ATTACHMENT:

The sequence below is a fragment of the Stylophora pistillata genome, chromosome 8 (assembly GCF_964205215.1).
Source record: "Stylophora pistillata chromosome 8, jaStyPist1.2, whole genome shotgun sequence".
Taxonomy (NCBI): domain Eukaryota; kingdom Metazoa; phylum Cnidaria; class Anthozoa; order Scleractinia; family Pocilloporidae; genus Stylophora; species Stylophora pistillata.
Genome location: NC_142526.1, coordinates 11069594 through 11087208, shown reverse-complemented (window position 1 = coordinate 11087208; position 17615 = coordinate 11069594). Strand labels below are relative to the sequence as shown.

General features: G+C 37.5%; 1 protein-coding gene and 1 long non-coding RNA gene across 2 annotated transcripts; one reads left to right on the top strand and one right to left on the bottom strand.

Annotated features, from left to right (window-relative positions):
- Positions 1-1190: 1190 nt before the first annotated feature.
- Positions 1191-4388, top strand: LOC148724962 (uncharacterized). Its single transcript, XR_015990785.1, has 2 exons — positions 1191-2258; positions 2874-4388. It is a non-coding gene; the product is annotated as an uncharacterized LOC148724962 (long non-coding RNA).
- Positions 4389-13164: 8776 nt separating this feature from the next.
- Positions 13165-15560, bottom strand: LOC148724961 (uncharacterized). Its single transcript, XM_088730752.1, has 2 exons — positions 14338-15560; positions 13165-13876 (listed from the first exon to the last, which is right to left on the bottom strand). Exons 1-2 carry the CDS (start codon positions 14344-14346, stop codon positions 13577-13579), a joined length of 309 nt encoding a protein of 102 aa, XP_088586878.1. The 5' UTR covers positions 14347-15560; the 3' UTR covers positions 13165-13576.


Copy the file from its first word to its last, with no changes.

The sequence below is a fragment of the Stylophora pistillata genome, chromosome 8 (assembly GCF_964205215.1).
Source record: "Stylophora pistillata chromosome 8, jaStyPist1.2, whole genome shotgun sequence".
Taxonomy (NCBI): domain Eukaryota; kingdom Metazoa; phylum Cnidaria; class Anthozoa; order Scleractinia; family Pocilloporidae; genus Stylophora; species Stylophora pistillata.
Genome location: NC_142526.1, coordinates 11069594 through 11087208, shown reverse-complemented (window position 1 = coordinate 11087208; position 17615 = coordinate 11069594). Strand labels below are relative to the sequence as shown.

General features: G+C 37.5%; 1 protein-coding gene and 1 long non-coding RNA gene across 2 annotated transcripts; one reads left to right on the top strand and one right to left on the bottom strand.

Annotated features, from left to right (window-relative positions):
- Positions 1-1190: 1190 nt before the first annotated feature.
- Positions 1191-4388, top strand: LOC148724962 (uncharacterized). Its single transcript, XR_015990785.1, has 2 exons — positions 1191-2258; positions 2874-4388. It is a non-coding gene; the product is annotated as an uncharacterized LOC148724962 (long non-coding RNA).
- Positions 4389-13164: 8776 nt separating this feature from the next.
- Positions 13165-15560, bottom strand: LOC148724961 (uncharacterized). Its single transcript, XM_088730752.1, has 2 exons — positions 14338-15560; positions 13165-13876 (listed from the first exon to the last, which is right to left on the bottom strand). Exons 1-2 carry the CDS (start codon positions 14344-14346, stop codon positions 13577-13579), a joined length of 309 nt encoding a protein of 102 aa, XP_088586878.1. The 5' UTR covers positions 14347-15560; the 3' UTR covers positions 13165-13576.